Badgley found himself back in blue paint, and in the woodchuck costume at the same time, as Emma Stone performed a song and dance number before addressing the student body. "It's already sort of a miserable feeling having the body paint on that's clogging your pores and feels claustrophobic, and then to have the woodchuck costume on top of that,” says the actor. "I was shirtless in the scene, so the seams were rubbing against the skin. It was really hot in the costume, and production had to turn the air conditioning off for the scene. There was a lot of sweating, and in each take I'd have to run around, throw things into the crowd, yell and scream, have the costume ripped off, and then pick Emma up and join in the dance. It was a long, arduous process.”

Although no one doubted her talents prior to the filming of the gym number, Emma Stone surpassed everyone's already high expectations. "It's very clear that Emma is an amazing actress,” says Will Gluck, "but she's very modest and humble, so you don't know just how talented she is. Before we filmed the scene in the gym, she had to work with a choreographer and record the track. I didn't know how good she was going to do it. I went to her first choreography rehearsal and she was stunning, after which she tells me, ‘I took twelve years of dance.' And then she went into a room and recorded the song, and I was amazed. ‘Oh yeah, I took voice for ten years too.'”

Choreographer Jennifer Hamilton says the key to a scene like the gym number is "bringing comedy to it, bringing fun to it and letting the actors bring a little bit of what they do to it as well.” As for what audiences can expect, she says, "Hopefully, they'll be surprised and blown away at Emma's talent, first of all. Because, she's a great, great dancer, and she can move so well.”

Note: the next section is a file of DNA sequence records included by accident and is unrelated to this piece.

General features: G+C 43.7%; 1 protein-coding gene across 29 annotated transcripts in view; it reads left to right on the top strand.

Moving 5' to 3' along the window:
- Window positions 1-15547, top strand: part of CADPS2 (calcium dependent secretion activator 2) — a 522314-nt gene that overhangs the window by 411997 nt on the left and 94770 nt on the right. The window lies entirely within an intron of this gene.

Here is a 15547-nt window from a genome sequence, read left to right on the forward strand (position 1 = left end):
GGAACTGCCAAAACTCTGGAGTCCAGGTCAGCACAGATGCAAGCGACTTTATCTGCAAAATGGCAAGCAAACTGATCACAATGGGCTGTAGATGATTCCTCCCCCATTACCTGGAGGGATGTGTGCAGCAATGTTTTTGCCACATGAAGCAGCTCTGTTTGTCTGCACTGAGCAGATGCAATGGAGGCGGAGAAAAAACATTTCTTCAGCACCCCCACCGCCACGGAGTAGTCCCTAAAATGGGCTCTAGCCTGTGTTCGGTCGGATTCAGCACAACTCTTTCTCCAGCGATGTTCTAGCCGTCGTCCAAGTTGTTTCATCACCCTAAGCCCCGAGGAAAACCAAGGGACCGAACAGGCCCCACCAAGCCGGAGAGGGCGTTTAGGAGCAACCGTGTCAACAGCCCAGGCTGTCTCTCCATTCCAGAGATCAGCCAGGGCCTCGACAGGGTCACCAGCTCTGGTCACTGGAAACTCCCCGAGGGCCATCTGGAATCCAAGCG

For the actress, the physical demands of the scene were no problem, but she was acutely aware of having to do it for a live, on-set audience. "It was a little embarrassing because I felt like I was back in high school, dancing in a burlesque costume and fishnets in front of five hundred of my peers,” says Stone. Even though she had pre-recorded the song she would be performing to, Stone requested that the playback audio not be in her own voice. "I'm not one of those people who can't watch the playback of the scenes and see my own performance,” she explains, "but in this instance, with everything I had to do, and as embarrassing as I felt it was, I needed one thing I could feel more comfortable with, and that was if the song was not my own voice. It would have been just too overwhelming with my voice pouring out of the speakers.”

Another voice notwithstanding, those in attendance could not have been more impressed with Stone's show stopping performance that day. "She is incredible,” remarks veteran actor Malcolm McDowell, who portrays the no-nonsense high school principal. "I'm supposed to be frowning and really pissed off about what's happening in the scene, but when I was off-camera, I actually found myself in the crowd, whistling, standing up and cheering because she did such a great job.”

Despite the intricacies and physicality of the dance number in the gymnasium, Stone points to another, more intimate scene as her most demanding. Agreeing to help her popularity-challenged friend Brandon, the two youths attend a party where they pretend to have sex as a group of teens listen outside the bedroom door. In the privacy of the room – but well aware of their unseen eavesdroppers -- the two jump up and down on the bed, making noises, saying outrageous things, and pounding haphazardly on the walls.

"It felt like we did a million takes of that scene,” recalls Stone. "After a while I felt like I was hyperventilating, and my lungs were closing up. I had an asthma attack for the first time since I was six. It's the second day of shooting, and at one point they had to bring me an oxygen tank, and I felt like an idiot. It just pointed out what terrible shape I'm in. With all the jumping up and down and yelling and screaming and banging, I was bruised. My hands were swollen at the end of the night.”

Happily for all, t